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Past Informing Present: Parallels Between Racial Integration in the Armed Forces and Repeal of Don't Ask, Don't Tell

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Technical Report

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Air War College Air University Maxwell AFB United States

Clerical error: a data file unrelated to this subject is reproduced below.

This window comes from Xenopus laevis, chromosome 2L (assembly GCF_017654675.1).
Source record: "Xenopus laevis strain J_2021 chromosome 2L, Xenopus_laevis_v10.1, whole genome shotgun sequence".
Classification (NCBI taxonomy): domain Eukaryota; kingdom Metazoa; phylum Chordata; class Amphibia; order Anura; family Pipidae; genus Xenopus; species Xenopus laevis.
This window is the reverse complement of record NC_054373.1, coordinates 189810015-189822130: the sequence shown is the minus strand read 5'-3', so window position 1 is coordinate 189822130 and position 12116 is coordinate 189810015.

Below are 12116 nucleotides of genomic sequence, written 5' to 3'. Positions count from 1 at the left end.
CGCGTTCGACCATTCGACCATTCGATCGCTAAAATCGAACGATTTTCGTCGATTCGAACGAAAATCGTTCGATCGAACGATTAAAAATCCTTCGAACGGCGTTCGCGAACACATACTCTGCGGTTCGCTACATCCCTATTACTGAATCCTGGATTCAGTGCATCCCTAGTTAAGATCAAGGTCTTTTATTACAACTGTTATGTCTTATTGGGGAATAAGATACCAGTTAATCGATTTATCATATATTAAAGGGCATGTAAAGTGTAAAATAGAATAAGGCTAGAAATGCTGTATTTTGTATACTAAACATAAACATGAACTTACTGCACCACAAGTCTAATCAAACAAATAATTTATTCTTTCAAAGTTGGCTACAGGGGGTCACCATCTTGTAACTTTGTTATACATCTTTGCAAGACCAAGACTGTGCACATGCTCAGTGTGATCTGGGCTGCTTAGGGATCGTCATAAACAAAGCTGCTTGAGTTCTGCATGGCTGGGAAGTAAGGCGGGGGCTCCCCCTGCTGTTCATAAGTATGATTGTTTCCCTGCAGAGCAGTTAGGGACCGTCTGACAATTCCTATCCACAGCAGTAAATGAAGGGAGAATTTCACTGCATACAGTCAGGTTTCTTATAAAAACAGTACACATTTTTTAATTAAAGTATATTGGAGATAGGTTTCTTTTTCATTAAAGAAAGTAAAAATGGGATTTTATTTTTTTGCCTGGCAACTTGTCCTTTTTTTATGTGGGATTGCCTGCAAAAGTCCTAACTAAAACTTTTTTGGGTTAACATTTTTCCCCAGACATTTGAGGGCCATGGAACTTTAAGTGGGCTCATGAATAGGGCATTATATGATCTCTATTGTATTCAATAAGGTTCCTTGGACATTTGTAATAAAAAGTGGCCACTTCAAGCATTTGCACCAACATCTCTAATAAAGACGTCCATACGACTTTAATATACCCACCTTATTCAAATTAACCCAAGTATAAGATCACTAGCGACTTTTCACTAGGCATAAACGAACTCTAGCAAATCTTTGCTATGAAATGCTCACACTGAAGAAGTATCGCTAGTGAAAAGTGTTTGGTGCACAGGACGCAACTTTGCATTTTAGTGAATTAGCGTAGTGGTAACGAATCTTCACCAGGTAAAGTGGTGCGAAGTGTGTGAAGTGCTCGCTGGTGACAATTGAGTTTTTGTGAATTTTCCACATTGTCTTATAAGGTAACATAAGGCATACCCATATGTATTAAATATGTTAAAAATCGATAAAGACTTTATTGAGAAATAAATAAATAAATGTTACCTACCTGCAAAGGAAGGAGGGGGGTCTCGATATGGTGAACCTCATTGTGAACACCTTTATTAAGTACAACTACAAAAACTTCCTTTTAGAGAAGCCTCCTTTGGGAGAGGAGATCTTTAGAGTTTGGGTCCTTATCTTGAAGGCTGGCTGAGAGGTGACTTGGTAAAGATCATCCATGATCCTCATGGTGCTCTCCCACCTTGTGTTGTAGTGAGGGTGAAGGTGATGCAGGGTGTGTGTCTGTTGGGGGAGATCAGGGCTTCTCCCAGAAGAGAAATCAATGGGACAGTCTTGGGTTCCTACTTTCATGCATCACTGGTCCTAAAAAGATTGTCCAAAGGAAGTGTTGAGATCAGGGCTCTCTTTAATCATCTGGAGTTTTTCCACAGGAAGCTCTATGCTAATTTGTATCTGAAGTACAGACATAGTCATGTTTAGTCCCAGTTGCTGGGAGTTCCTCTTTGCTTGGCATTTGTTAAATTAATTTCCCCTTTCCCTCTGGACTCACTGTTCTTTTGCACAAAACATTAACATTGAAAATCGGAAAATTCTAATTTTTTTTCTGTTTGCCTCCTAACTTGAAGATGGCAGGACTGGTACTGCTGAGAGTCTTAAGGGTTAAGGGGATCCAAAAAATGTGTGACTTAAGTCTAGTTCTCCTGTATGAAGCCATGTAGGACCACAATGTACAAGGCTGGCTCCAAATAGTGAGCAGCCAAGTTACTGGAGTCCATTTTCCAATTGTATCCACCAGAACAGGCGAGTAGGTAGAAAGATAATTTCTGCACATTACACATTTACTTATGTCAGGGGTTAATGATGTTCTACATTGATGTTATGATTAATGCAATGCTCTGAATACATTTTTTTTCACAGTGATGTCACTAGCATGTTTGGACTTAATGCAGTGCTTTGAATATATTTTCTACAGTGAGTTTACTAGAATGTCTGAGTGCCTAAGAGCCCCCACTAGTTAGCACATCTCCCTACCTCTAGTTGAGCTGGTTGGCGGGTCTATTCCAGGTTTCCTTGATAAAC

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Many Americans today view the issue of allowing homosexuals to serve openly in uniform as a contemporary civil rights issue. Similar to the issues of race and gender more traditionally associated with civil rights, the treatment of homosexuals in the military has been a lingering question, particularly since the 1993 decision by President Clinton to implement the Policy on Homosexual Conduct in the Armed Forces, commonly referred to as Dont Ask, Dont Tell DADT. While DADT tacitly acknowledged that homosexual members may serve, homosexual conduct was deemed incompatible with military service and members continued to be discharged based on homosexual conduct or statements acknowledging their homosexuality.1 As a result, homosexual members felt they were not treated on par with their heterosexual colleagues and considered this a denial of their civil rights and forced them to compromise their integrity.

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